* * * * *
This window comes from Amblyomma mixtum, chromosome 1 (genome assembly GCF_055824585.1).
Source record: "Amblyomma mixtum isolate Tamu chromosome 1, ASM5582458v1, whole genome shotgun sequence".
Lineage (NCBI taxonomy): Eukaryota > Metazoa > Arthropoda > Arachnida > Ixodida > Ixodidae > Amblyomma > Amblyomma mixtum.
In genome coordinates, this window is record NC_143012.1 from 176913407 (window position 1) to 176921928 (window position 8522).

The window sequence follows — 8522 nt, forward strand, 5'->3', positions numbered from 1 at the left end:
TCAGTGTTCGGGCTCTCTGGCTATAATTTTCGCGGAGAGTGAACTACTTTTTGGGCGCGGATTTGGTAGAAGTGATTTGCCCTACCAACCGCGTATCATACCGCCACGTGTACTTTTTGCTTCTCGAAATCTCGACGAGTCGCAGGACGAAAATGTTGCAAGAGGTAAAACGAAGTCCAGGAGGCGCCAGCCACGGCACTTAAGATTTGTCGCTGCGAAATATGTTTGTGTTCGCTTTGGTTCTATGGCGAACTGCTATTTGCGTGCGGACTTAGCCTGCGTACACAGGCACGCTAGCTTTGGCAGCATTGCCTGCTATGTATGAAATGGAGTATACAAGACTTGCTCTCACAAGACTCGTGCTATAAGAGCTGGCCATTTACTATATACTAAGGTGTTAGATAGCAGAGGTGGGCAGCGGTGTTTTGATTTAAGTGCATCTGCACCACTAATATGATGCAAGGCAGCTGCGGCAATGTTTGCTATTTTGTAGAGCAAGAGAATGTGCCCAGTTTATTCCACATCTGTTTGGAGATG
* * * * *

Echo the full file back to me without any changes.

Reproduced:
This window comes from Amblyomma mixtum, chromosome 1 (genome assembly GCF_055824585.1).
Source record: "Amblyomma mixtum isolate Tamu chromosome 1, ASM5582458v1, whole genome shotgun sequence".
Lineage (NCBI taxonomy): Eukaryota > Metazoa > Arthropoda > Arachnida > Ixodida > Ixodidae > Amblyomma > Amblyomma mixtum.
In genome coordinates, this window is record NC_143012.1 from 176913407 (window position 1) to 176921928 (window position 8522).

The window sequence follows — 8522 nt, forward strand, 5'->3', positions numbered from 1 at the left end:
TCAGTGTTCGGGCTCTCTGGCTATAATTTTCGCGGAGAGTGAACTACTTTTTGGGCGCGGATTTGGTAGAAGTGATTTGCCCTACCAACCGCGTATCATACCGCCACGTGTACTTTTTGCTTCTCGAAATCTCGACGAGTCGCAGGACGAAAATGTTGCAAGAGGTAAAACGAAGTCCAGGAGGCGCCAGCCACGGCACTTAAGATTTGTCGCTGCGAAATATGTTTGTGTTCGCTTTGGTTCTATGGCGAACTGCTATTTGCGTGCGGACTTAGCCTGCGTACACAGGCACGCTAGCTTTGGCAGCATTGCCTGCTATGTATGAAATGGAGTATACAAGACTTGCTCTCACAAGACTCGTGCTATAAGAGCTGGCCATTTACTATATACTAAGGTGTTAGATAGCAGAGGTGGGCAGCGGTGTTTTGATTTAAGTGCATCTGCACCACTAATATGATGCAAGGCAGCTGCGGCAATGTTTGCTATTTTGTAGAGCAAGAGAATGTGCCCAGTTTATTCCACATCTGTTTGGAGATG